5      After the November 26, 2012, order granting final approval of the CSA was issued
by San Diego County Superior Court Judge Jeffrey B. Barton, the case was reassigned to
San Diego County Superior Court Judge Joel M. Pressman, who heard HoMedics's
section 1717 motion and issued the minute order (Order).

6     In the Order, the trial court also granted, in part, Gibson's motion for attorney fees
and costs and awarded his counsel $250,000 for attorney fees and $35,130.91 for costs
and expenses, which amounts were substantially less than the $600,000 sought.
                                              7
             "[HoMedics] waived its right to claim fees before the arbitrator by
             filing in this court the motion to enforce the settlement. The [CSA
             provides for arbitration to resolve any disagreements over the
             implementation of the terms of the CSA, the CSA, or any other
             documents necessary to effectuate the settlement]."

The court cited section 27.10 of the CSA, which provides for awards of reasonable

attorney fees and costs to the successful party in any action or proceeding to enforce the

provisions of the CSA or to declare rights and/or obligations under the CSA. The court

noted HoMedics did not expressly seek attorney fees in its motion to enforce the CSA.

The court denied HoMedics's section 1717 motion for attorney fees and costs incurred in

successfully enforcing the CSA. HoMedics timely filed a notice of appeal challenging

the Order.

                                        DISCUSSION

                                               I

                                    Enforceability of CSA

       HoMedics contends the trial court erred by denying its section 1717 motion for

attorney fees and costs because it was contractually entitled to attorney fees and costs

after Gibson breached the CSA and it successfully moved to enforce the CSA. It further

asserts that, contrary to the positions of Gibson and the court, the CSA was not null, void,

and/or unenforceable as between the parties until the court granted final approval of the

settlement agreement.

                                              A

       "A settlement agreement is a contract, and the legal principles which apply to

contracts generally apply to settlement contracts." (Weddington Productions, Inc. v.

                                               8
Flick (1998) 
60 Cal. App. 4th 793
, 810.) " 'A bilateral contract consists of mutual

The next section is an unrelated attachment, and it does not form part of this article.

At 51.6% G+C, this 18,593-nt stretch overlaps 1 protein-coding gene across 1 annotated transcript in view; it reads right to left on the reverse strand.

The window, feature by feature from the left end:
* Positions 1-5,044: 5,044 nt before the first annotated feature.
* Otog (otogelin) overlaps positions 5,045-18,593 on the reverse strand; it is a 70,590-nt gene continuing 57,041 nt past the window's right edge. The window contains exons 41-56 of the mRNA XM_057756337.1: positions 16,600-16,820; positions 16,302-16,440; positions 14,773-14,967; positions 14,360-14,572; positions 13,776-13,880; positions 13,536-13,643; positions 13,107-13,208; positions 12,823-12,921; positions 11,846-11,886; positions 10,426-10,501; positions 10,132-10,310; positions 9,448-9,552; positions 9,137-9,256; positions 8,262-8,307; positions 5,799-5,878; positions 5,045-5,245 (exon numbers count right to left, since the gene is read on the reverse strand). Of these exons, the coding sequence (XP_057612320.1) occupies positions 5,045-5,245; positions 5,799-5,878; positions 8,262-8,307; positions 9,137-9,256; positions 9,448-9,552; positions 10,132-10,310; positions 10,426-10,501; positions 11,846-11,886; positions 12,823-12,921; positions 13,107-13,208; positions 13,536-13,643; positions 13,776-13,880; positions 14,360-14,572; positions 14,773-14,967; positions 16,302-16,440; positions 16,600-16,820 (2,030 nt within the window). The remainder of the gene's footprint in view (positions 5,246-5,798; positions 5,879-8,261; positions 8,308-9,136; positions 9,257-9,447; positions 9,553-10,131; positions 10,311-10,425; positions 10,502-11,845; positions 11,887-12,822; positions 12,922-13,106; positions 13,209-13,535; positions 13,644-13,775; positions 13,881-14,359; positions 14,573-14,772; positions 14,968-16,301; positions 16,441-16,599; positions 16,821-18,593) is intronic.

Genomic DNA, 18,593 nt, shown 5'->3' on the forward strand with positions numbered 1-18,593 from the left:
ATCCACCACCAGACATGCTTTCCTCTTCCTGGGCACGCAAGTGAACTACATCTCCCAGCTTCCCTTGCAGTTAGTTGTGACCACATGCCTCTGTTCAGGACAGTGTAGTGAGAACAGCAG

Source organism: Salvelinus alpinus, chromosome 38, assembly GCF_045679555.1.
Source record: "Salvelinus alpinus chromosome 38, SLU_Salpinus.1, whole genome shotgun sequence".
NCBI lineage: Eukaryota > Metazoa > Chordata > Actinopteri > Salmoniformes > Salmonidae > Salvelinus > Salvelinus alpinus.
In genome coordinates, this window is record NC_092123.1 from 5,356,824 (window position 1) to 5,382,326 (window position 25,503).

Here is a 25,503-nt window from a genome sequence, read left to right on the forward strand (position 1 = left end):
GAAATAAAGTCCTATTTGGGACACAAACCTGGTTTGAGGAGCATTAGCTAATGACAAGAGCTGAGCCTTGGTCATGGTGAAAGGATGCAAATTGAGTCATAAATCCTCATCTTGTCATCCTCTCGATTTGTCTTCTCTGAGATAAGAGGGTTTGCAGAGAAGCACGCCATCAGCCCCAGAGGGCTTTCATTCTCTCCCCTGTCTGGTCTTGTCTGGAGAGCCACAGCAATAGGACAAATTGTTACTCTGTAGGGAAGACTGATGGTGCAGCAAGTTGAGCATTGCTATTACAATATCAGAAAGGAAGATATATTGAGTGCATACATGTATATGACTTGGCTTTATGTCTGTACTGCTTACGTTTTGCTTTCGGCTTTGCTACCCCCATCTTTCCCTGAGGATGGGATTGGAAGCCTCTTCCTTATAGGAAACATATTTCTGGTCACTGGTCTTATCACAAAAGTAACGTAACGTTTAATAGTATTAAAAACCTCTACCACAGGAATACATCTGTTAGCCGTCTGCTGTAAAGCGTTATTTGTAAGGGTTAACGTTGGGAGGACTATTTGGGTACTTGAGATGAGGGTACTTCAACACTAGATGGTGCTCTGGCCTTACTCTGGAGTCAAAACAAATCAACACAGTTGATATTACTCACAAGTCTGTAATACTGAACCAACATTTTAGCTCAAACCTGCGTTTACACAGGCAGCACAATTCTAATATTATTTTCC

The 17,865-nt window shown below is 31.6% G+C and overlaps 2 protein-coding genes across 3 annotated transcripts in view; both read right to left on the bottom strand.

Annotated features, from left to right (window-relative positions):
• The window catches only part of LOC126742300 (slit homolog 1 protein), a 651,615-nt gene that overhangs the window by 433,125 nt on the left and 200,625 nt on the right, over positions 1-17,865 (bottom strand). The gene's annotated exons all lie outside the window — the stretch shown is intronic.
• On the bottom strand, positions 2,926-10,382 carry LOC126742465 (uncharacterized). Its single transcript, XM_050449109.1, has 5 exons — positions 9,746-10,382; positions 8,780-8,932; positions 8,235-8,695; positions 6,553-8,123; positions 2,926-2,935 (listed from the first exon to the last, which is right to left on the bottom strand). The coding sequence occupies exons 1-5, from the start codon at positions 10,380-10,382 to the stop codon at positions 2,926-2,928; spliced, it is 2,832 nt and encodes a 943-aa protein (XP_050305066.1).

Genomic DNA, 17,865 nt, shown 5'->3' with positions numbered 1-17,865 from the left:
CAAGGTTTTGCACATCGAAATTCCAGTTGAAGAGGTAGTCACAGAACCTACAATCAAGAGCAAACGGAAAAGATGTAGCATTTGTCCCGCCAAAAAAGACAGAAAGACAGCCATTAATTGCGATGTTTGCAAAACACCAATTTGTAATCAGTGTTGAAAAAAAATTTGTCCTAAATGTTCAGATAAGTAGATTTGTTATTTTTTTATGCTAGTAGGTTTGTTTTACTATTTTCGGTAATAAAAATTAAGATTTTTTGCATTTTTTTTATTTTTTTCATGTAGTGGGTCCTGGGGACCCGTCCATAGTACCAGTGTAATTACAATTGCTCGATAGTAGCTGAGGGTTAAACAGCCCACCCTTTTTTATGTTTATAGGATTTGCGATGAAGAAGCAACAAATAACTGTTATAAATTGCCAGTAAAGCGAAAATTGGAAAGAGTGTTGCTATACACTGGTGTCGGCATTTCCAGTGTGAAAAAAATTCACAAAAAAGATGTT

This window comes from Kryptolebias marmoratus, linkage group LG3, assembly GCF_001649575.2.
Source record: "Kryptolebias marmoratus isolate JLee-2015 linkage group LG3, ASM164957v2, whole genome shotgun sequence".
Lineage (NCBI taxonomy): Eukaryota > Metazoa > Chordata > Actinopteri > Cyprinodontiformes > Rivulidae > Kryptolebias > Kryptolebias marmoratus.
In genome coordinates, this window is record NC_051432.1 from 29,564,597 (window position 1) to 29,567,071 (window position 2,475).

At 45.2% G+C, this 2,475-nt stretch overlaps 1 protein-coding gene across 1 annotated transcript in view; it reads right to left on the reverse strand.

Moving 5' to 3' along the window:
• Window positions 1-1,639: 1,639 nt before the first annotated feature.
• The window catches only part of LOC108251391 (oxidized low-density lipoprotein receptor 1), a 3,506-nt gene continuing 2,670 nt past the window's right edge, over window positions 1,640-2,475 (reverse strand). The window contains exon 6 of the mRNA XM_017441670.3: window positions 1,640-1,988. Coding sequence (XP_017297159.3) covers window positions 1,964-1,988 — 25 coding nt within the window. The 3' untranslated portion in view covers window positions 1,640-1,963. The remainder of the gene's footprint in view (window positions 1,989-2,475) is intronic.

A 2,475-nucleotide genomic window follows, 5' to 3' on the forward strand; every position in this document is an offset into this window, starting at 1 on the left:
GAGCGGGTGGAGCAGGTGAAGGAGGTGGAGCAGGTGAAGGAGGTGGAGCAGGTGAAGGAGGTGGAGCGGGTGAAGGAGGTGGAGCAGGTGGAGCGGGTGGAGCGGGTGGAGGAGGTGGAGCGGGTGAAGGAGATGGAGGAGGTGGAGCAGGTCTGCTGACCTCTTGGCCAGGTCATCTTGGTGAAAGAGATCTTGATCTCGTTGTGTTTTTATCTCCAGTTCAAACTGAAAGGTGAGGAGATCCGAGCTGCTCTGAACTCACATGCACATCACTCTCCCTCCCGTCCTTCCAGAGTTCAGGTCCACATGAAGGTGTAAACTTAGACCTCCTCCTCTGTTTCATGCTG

promises, made in exchange for each other by each of the two contracting parties.'

[Citation.] A contractual promise is defined as 'an expression of commitment to act in a

specified way, or to bring about a specified result in the future, or to take responsibility

that the result has occurred or will occur, communicated in such a way that the addressee

of the expression may justly expect performance and may reasonably rely thereon.' "

(Sully-Miller Contracting Co. v. Gledson/Cashman Construction, Inc. (2002) 
103 Cal. App. 4th 30
, 36.) In a bilateral contract, "mutuality of obligation must exist where the

exchange of promises between promisor and promisee is meant to represent the contract's

consideration." (Larwin-Southern California, Inc. v. JGB Investment Co. (1979) 
101 Cal. App. 3d 626
, 637.)

       Under contract law, an obligation is conditional when the rights or duties of a

party depend on the occurrence of an uncertain event. (§ 1434.) "Conditions may be

precedent, concurrent, or subsequent." (§ 1435.) "Under the law of contracts, parties

may expressly agree that a right or duty is conditional upon the occurrence or

nonoccurrence of an act or event. [Citations.] Thus, a condition precedent is either an

act of a party that must be performed or an uncertain event that must happen before the

contractual right accrues or the contractual duty arises." (Platt Pacific, Inc. v. Anderson

(1993) 
6 Cal. 4th 307
, 313; see also § 1436.) Conditions concurrent are conditions that

are mutually dependent and are to be performed at the same time. (§ 1437.) "A

condition subsequent is one referring to a future event, upon the happening of which the



                                              9
obligation becomes no longer binding upon the other party, if he chooses to avail himself